Nerve damage, stiffness, seizures
This can affect a dog in many ways, from loss of feeling, hearing, or muscular movement. Some dogs have neurological problems with their eyes. Nerve damage seems to be progressive with this condition though some dogs have little or no visible damage and others have severe damage. The surgery seems to halt the progression of such damage but will not reverse existing damage. Some dogs develop a stiffness in the neck, back and/or limbs. In severe cases the neck may stiffen and bend permanently to the right or left ('neck scoliosis'), or the whole body may bend into a 'C' shape when the dog runs. The head may tilt permanently to one side or the other. The dog may have head tremors. Some dogs begin to have seizures, in some cases, several a day and often very severe. Some dogs start to walk in circular patterns.
Keep in mind:
Many symptoms listed have nothing to do with syringomyelia so it is important for a vet to eliminate other possibilities first, including PSOM (primary secretory otitis media), or 'glue ear', which causes some similar symptoms and seems to be common in cavaliers. Allergies to many things, including diet, can also cause dogs to rub their heads on the floor. Ear infections, ear mites, skin conditions or skin irritants like mites or fleas can cause a dog to scratch obsessively or scratch or shake the head and ears. Some dogs are also yelpers, especially when excited. It's a good idea to eliminate more common possibilities first before exploring whether a dog has syringomyelia.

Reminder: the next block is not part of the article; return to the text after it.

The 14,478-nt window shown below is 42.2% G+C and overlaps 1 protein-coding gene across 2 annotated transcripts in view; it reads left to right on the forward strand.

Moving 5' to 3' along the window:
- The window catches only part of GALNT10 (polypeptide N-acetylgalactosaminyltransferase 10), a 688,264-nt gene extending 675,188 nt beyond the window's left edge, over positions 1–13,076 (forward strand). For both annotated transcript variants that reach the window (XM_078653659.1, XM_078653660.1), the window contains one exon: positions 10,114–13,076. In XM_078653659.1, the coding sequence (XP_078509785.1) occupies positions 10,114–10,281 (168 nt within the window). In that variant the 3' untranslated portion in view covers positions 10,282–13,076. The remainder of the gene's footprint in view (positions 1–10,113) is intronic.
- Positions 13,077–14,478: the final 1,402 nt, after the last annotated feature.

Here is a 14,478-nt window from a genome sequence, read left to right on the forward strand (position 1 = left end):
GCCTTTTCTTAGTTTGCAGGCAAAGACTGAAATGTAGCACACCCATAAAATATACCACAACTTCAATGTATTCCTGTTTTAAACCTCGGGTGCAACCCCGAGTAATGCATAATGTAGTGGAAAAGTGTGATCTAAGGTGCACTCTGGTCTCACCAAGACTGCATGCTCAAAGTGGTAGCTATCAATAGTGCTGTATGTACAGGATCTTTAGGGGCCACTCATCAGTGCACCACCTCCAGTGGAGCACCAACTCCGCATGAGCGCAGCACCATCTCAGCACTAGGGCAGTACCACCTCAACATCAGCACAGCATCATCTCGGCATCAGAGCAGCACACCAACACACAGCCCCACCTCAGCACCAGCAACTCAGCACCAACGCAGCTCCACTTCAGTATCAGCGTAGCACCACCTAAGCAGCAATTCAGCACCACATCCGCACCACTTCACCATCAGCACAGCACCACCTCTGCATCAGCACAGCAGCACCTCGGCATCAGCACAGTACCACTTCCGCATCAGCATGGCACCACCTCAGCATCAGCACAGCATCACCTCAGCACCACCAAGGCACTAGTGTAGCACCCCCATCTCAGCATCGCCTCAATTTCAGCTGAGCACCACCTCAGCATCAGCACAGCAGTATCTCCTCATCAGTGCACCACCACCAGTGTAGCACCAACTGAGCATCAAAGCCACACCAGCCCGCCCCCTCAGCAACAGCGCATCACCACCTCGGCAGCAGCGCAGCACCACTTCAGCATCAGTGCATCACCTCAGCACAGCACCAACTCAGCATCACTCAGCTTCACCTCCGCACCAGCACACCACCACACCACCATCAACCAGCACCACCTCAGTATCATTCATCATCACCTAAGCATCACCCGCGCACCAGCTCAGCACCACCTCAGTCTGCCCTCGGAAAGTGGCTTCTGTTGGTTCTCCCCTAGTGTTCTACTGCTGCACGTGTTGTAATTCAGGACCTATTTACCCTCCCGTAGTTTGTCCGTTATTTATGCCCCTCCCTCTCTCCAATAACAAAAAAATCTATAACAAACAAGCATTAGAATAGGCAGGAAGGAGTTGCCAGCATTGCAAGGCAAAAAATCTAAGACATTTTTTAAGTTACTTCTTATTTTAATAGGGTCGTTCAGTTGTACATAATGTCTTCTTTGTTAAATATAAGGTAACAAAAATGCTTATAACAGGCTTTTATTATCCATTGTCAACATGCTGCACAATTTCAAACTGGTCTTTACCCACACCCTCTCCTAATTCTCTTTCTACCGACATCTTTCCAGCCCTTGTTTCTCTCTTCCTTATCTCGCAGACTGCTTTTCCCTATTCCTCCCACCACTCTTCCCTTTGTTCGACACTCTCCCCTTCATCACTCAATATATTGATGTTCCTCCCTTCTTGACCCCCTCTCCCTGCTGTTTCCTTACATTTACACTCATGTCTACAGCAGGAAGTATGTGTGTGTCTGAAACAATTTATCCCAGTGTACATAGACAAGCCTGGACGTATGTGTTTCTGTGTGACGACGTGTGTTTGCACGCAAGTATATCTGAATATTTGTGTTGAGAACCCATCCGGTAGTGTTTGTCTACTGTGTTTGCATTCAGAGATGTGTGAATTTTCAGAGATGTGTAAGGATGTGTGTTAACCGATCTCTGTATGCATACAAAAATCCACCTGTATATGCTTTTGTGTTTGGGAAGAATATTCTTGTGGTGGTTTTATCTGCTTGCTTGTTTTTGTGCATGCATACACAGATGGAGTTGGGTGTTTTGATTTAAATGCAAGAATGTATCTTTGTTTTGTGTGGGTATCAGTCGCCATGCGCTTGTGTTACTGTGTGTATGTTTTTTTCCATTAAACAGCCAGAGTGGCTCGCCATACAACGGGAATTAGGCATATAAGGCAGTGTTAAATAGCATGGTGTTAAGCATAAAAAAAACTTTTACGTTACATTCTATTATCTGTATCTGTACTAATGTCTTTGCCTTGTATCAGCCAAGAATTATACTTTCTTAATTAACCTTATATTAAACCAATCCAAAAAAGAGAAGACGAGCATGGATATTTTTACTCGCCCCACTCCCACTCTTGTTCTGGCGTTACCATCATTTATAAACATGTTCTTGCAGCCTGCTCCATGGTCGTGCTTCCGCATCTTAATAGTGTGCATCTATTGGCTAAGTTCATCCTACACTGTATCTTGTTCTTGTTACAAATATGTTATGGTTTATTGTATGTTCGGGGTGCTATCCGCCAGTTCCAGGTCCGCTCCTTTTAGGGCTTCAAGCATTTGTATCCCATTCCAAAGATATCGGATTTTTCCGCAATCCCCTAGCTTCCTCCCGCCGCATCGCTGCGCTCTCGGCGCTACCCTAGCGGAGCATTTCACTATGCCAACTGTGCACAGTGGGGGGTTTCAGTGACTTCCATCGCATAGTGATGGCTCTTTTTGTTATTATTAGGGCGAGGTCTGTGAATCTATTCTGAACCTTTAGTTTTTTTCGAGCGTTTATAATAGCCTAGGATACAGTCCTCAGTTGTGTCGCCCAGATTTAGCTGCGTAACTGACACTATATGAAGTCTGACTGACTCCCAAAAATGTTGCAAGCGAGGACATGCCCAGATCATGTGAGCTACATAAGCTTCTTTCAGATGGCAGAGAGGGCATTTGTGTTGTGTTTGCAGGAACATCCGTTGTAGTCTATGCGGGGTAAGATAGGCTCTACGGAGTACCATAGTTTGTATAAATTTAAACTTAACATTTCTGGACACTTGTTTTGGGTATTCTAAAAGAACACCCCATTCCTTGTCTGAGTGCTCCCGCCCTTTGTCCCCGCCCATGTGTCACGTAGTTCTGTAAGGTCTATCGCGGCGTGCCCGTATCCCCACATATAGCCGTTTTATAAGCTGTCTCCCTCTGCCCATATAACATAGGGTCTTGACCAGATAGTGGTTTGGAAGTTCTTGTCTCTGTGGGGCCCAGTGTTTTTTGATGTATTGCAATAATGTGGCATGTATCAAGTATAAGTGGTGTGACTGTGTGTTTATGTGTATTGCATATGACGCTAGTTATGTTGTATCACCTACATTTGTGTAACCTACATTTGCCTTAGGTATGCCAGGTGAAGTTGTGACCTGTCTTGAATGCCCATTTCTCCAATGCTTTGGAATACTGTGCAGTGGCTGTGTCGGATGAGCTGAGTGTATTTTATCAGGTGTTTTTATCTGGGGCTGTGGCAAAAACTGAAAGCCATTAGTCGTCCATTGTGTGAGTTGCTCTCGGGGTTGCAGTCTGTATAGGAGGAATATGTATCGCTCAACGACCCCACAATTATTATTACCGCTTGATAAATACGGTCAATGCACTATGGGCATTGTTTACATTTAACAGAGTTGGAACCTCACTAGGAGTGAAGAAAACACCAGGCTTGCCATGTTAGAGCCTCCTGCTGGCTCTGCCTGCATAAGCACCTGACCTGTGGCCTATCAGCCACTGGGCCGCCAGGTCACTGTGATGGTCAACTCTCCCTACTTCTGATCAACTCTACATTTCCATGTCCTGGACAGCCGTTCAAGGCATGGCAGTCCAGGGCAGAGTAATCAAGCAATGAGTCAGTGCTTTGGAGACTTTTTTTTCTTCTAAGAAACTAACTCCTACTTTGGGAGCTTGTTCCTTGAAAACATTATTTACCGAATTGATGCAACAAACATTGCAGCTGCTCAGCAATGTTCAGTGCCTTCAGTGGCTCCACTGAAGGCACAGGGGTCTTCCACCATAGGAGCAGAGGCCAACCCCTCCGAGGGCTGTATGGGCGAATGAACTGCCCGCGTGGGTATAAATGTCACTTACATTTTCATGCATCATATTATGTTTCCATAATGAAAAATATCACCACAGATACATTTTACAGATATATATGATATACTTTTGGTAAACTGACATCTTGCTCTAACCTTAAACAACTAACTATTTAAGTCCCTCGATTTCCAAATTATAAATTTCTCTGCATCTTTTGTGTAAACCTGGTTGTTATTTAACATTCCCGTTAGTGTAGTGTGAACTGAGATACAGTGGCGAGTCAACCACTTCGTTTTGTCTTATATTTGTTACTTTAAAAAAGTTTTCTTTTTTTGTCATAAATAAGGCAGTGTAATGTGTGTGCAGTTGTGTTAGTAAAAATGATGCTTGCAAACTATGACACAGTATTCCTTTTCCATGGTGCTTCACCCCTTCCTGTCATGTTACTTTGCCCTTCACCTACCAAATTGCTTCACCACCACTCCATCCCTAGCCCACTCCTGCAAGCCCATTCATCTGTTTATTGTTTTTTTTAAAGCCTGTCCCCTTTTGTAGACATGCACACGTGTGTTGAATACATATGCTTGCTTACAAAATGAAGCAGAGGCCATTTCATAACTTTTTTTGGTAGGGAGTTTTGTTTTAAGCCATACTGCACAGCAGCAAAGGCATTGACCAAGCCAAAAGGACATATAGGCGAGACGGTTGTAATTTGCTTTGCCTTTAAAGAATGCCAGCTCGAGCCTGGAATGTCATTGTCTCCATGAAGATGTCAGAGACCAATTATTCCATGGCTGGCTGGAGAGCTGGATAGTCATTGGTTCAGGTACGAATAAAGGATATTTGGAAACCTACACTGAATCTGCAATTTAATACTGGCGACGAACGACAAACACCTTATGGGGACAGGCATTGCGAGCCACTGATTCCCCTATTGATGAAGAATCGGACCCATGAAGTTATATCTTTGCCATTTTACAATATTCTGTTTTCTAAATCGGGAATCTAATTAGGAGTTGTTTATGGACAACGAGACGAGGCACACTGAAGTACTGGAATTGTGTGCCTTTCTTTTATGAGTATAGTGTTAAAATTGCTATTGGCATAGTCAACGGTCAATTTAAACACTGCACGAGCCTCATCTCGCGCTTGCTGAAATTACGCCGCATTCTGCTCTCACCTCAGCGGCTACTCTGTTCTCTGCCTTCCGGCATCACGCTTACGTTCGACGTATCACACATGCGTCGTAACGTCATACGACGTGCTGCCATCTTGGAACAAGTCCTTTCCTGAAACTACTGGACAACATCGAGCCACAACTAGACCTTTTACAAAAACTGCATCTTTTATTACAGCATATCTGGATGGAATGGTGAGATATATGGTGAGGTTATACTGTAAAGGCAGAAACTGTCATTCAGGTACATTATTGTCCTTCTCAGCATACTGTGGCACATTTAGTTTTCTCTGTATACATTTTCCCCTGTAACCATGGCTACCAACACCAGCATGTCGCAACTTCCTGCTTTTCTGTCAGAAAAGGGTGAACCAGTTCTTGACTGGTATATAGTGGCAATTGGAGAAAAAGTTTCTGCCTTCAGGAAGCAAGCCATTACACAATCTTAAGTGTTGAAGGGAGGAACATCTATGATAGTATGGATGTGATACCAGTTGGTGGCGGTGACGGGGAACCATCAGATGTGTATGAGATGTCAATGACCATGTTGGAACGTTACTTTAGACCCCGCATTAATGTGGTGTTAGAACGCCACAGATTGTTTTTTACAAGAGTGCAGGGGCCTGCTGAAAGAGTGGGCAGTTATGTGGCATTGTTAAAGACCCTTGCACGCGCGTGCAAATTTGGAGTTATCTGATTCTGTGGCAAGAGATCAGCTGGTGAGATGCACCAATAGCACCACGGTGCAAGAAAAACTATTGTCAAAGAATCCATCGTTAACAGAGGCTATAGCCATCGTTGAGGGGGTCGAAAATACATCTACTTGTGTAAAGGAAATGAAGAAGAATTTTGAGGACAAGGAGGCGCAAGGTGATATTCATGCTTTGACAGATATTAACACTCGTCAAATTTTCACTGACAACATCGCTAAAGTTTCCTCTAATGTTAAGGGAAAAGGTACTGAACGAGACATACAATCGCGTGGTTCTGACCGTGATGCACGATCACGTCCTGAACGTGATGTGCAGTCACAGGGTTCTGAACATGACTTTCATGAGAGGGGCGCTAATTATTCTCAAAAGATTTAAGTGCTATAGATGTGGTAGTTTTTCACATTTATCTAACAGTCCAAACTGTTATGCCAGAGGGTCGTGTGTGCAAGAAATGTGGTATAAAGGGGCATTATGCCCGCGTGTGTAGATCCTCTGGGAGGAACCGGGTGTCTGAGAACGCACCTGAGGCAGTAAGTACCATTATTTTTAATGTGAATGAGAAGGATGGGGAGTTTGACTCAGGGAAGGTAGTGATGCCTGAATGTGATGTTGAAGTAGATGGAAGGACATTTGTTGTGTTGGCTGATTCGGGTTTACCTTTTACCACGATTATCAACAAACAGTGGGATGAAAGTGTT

However, many dogs are misdiagnosed with allergies for a long time and if allergy treatments seem to have no effect, consider talking to a neurologist (note that vets often dismiss concerns about SM believing the condition to be very rare and will not realise the high level of incidence in cavaliers. If a vet won’t give a referral to a neurologist consider contacting one directly). Early treatment -- especially if opting for surgery -- is very important. Do not postpone taking a dog in to see a good vet -- ideally, one familiar with this condition -- if its actions seem to point towards syringomyelia. Waiting even a matter of weeks may result in permanent neurological damage as health can decline swiftly in severely affected dogs. Some neurologists believe that for dogs that are to have decompression surgery, the earlier the surgical intervention, the better chance the dog has of a good result.